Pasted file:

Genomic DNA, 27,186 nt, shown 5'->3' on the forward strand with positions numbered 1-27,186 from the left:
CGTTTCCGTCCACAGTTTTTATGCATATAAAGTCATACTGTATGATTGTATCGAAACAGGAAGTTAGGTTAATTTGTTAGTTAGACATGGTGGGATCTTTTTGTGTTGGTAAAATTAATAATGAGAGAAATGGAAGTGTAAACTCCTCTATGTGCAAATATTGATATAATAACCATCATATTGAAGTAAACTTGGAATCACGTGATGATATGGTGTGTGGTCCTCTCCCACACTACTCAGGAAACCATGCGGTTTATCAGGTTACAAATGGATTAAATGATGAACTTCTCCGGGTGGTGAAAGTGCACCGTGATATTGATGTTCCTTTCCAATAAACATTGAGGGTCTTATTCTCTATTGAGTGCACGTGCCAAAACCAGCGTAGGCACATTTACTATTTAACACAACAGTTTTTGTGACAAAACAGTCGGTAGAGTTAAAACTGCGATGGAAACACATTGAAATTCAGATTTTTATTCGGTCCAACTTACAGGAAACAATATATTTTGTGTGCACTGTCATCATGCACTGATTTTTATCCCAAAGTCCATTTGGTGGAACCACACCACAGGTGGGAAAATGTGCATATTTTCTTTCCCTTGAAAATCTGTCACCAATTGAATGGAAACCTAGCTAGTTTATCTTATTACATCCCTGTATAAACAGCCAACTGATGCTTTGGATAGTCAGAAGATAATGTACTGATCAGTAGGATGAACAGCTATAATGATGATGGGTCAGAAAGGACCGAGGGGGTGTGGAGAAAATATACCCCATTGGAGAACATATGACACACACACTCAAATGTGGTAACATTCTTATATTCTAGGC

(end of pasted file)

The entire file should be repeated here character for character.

Genomic DNA, 27,186 nt, shown 5'->3' on the forward strand with positions numbered 1-27,186 from the left:
CGTTTCCGTCCACAGTTTTTATGCATATAAAGTCATACTGTATGATTGTATCGAAACAGGAAGTTAGGTTAATTTGTTAGTTAGACATGGTGGGATCTTTTTGTGTTGGTAAAATTAATAATGAGAGAAATGGAAGTGTAAACTCCTCTATGTGCAAATATTGATATAATAACCATCATATTGAAGTAAACTTGGAATCACGTGATGATATGGTGTGTGGTCCTCTCCCACACTACTCAGGAAACCATGCGGTTTATCAGGTTACAAATGGATTAAATGATGAACTTCTCCGGGTGGTGAAAGTGCACCGTGATATTGATGTTCCTTTCCAATAAACATTGAGGGTCTTATTCTCTATTGAGTGCACGTGCCAAAACCAGCGTAGGCACATTTACTATTTAACACAACAGTTTTTGTGACAAAACAGTCGGTAGAGTTAAAACTGCGATGGAAACACATTGAAATTCAGATTTTTATTCGGTCCAACTTACAGGAAACAATATATTTTGTGTGCACTGTCATCATGCACTGATTTTTATCCCAAAGTCCATTTGGTGGAACCACACCACAGGTGGGAAAATGTGCATATTTTCTTTCCCTTGAAAATCTGTCACCAATTGAATGGAAACCTAGCTAGTTTATCTTATTACATCCCTGTATAAACAGCCAACTGATGCTTTGGATAGTCAGAAGATAATGTACTGATCAGTAGGATGAACAGCTATAATGATGATGGGTCAGAAAGGACCGAGGGGGTGTGGAGAAAATATACCCCATTGGAGAACATATGACACACACACTCAAATGTGGTAACATTCTTATATTCTAGGC